Tuesday, July 9, 2013

A Spring of Young Birders' Field Trips

Tuesday, July 9, 2013
3 comments

I've enjoyed a whirlwind spring and early summer of travel to festivals in various parts of the United States. It's always fun to see old friends, make a few new ones, and experience birding in new and wonderful places. Lots of great birds have passed across my field of view. However, my favorite part of all these spring travels has been the opportunities I've had to get out in the field with lots of young birders.

Back in May I was up at Ottawa National Wildlife Refuge in northwest Ohio for International Migratory Bird Day where I've done family bird walks for the past few years. Though the weather was "iffy" we had a nice group of bird watchers show up and we were treated to a mini-fallout of warblers along the trail as well as a great horned owl nest with fledglings in it.




A birding mom shows her daughter the great horned owl nest along the Ottawa NWR walking trail.   




Later in May I was a speaker and guide for the Acadia Birding Festival in Maine. We did a family bird walk on Saturday, taking nice long hike along the sea cliffs in Acadia National Park. The birding was just OK but the scenery along the trail was breathtaking! I can highly recommend this festival, by the way, as being the best place in the world to see tons of warblers and tons of seabirds in the same day!

Our family bird walk group in Acadia NP.

Scanning for black guillemots and common eiders in the surf.

In mid-June my family and I were back at the Potholes & Prairie Birding Festival in Carrington, North Dakota. One of the other families attending included Abby and her mom who were from Indiana. While birding along the Sheyenne River valley, I got to show Abby a few life birds, including her first-ever common yellowthroat.




That's me pointing Abby's eyes to the common yellowthroat.
We got the bird and celebrated with a high-five!










At the end of June, I was back in Maine with my family for the Hog Island Audubon Camp, guiding, speaking, and contributing to a new week-long session there called "The Arts of Birding." My "art" contribution was teaching three songwriting workshops during the session. These were super fun and I'll plan to blog about them later. There was a teen birders' camp going on that week, too and we got to spend some time in the field with these fine young people. I even coaxed a couple of them to join me in the songwriting sessions! Our final day of birding was spent on the Maine mainland, birding some wet grasslands and pond habitat owned by the Damariscotta River Association. It was a drizzly, foggy morning, but the birding there was excellent! Nearly everyone got great looks at bobolink, American bittern, pine warbler, and Virginia rail.
Birding the DRA lands in Maine, just before the Virginia rail appeared!

All of us probably had a birding mentor at one point or another—someone who helped us get started as a new bird watcher, taught us bird identification tricks, shared the best birding spots, and—most importantly of all—took us out birding! My birding mentor, Pat Murphy, is long gone from this mortal coil, but I try to honor her memory by being a mentor to young/new birders whenever I can. The world needs more bird watchers! Consider "paying it forward" by getting involved in mentoring young birders.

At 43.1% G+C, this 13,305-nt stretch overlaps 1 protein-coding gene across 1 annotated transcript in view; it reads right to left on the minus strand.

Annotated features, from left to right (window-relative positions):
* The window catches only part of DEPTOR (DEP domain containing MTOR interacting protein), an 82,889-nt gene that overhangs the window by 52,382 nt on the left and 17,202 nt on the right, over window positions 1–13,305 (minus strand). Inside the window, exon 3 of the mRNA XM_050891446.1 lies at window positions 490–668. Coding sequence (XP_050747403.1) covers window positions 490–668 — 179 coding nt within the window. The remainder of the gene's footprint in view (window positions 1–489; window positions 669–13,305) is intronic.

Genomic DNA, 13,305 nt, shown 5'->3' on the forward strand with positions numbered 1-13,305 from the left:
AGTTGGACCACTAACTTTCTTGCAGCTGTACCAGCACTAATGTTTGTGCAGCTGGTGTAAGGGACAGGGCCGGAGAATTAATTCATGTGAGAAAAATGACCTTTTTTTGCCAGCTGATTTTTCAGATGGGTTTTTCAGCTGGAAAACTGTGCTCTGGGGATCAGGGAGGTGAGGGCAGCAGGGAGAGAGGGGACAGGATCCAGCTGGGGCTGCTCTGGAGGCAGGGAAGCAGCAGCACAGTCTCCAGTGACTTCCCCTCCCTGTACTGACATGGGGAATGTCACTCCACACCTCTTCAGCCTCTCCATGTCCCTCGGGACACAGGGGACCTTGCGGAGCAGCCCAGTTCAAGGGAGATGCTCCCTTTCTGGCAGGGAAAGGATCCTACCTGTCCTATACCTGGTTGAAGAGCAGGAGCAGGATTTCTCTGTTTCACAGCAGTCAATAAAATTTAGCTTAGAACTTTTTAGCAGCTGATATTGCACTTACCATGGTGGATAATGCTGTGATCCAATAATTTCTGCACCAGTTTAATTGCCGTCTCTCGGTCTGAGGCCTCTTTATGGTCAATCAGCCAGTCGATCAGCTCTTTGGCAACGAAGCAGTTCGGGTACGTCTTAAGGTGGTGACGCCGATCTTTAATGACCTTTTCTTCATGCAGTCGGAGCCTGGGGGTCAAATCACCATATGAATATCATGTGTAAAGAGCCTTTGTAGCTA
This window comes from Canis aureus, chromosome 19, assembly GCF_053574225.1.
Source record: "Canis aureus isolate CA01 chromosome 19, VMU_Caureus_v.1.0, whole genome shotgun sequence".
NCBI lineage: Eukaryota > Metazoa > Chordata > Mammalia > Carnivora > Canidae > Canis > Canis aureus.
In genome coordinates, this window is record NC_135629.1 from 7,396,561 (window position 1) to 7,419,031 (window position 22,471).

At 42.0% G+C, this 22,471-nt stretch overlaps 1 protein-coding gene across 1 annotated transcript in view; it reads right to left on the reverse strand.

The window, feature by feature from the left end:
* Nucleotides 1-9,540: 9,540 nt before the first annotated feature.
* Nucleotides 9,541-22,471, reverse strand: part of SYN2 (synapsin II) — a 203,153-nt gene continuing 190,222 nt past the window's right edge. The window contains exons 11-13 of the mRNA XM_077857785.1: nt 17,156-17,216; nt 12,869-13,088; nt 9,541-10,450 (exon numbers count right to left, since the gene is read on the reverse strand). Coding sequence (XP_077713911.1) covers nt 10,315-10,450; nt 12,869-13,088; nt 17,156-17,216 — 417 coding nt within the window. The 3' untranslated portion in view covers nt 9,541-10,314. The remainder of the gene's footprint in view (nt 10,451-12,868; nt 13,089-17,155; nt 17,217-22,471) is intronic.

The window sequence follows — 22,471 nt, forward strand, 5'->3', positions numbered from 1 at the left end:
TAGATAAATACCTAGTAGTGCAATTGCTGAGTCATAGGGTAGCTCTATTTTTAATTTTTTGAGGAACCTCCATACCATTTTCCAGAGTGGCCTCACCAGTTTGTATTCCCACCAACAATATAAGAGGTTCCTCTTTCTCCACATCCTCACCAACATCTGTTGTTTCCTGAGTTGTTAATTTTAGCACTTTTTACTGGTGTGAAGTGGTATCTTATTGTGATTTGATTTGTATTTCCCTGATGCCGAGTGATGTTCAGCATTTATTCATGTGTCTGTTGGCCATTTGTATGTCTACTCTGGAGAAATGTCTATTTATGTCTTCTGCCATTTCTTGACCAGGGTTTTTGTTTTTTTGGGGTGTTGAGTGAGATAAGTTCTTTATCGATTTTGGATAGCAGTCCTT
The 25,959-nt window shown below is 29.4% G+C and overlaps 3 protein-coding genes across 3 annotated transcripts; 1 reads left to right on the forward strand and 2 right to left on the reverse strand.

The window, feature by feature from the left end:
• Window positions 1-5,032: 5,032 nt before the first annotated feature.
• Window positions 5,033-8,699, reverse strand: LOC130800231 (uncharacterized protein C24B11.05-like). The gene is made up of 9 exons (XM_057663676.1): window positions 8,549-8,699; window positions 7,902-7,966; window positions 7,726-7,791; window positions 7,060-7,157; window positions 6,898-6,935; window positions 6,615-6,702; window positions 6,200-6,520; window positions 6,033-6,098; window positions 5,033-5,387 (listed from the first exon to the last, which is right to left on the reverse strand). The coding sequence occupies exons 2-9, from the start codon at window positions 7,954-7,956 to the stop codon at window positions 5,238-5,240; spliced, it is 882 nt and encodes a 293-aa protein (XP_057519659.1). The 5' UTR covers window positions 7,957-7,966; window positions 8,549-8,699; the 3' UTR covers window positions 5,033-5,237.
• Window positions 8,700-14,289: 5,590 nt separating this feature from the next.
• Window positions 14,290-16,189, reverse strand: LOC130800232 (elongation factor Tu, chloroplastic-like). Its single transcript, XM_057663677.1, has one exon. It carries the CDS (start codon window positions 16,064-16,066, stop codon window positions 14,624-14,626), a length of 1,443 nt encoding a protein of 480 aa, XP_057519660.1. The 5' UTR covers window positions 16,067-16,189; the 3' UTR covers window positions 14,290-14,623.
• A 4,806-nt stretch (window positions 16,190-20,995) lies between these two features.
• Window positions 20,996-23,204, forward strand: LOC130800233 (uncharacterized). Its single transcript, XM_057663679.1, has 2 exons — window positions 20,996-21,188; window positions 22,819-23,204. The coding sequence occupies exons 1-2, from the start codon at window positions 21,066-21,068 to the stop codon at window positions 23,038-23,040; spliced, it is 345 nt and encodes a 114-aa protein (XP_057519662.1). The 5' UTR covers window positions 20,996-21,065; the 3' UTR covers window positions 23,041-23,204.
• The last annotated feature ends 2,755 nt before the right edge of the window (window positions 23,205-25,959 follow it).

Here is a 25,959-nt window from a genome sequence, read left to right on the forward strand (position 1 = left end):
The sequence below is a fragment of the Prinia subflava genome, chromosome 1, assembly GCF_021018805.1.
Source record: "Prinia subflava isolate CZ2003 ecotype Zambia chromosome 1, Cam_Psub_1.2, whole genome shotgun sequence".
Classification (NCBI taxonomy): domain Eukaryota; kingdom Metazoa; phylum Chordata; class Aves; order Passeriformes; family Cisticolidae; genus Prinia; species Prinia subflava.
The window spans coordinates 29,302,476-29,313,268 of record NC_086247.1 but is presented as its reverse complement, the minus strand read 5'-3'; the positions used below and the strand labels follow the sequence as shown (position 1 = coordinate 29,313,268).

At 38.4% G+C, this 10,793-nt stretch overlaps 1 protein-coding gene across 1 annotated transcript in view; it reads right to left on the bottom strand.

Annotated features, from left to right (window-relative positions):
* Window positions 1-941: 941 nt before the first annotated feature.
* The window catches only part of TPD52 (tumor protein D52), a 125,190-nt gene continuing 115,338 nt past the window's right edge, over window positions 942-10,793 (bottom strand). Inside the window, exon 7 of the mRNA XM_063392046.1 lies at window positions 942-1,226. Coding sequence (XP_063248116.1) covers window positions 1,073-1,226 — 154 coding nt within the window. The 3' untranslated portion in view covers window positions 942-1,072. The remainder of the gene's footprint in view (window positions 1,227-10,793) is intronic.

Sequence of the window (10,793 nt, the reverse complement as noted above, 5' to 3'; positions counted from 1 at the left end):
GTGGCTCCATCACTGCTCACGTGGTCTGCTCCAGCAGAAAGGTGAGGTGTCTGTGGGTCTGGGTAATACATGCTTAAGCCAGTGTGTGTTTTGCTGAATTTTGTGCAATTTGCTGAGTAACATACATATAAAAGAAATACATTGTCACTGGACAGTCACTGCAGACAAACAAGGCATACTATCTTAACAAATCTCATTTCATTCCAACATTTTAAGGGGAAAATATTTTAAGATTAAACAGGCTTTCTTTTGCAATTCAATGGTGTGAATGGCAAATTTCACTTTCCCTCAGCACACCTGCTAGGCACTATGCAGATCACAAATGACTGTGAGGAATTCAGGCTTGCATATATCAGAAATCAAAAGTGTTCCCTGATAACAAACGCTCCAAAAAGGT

There are an increasing number of places/event/organizations that are geared to encouraging young bird watchers. Here are just a few:




Fledgling Birder's Institute

Hog Island Teen Birding Camps

Young Birders' Day at the 2013 Midwest Birding Symposium

Resources & Clubs for Young Birders

There are many statewide organizations for young birders, such as The Ohio Young Birders, Iowa Young Birders, Indiana Young Birders, and Illinois Young Birders. Try searching for a group in your state via the resources link above, or via a search engine.


Finally, if you know a young person who would benefit from a starter field guide specifically designed for young birders, please consider my Young Birder's Guide to Birds of North America.

I've written and edited a lot of books, but this one is closest to my heart and my proudest professional accomplishment. The book is available for sale at most bookstores—both online and off—but if you purchase from Bird Watcher's Digest, I will personalize the book with an inscription of your choice for the recipient.

Happy birding to all!

3 comments:

On July 10, 2013 at 7:48 AM ZielonaMila said...

Great post, fantastic photos:) Greetings

On July 14, 2013 at 8:45 PM Aidan Place said...

You guys got a bittern and a Virginia rail at the DRA?? And we thought our sora was good...

On July 17, 2013 at 11:50 AM Enim said...

WOW, that looks like a whole lot of fun, much more fun than the zoo (which is where most of my experience has been) lol! You've given me some great ideas for my kids the rest of the summer....looking forward to reading more of your blog.....thanx


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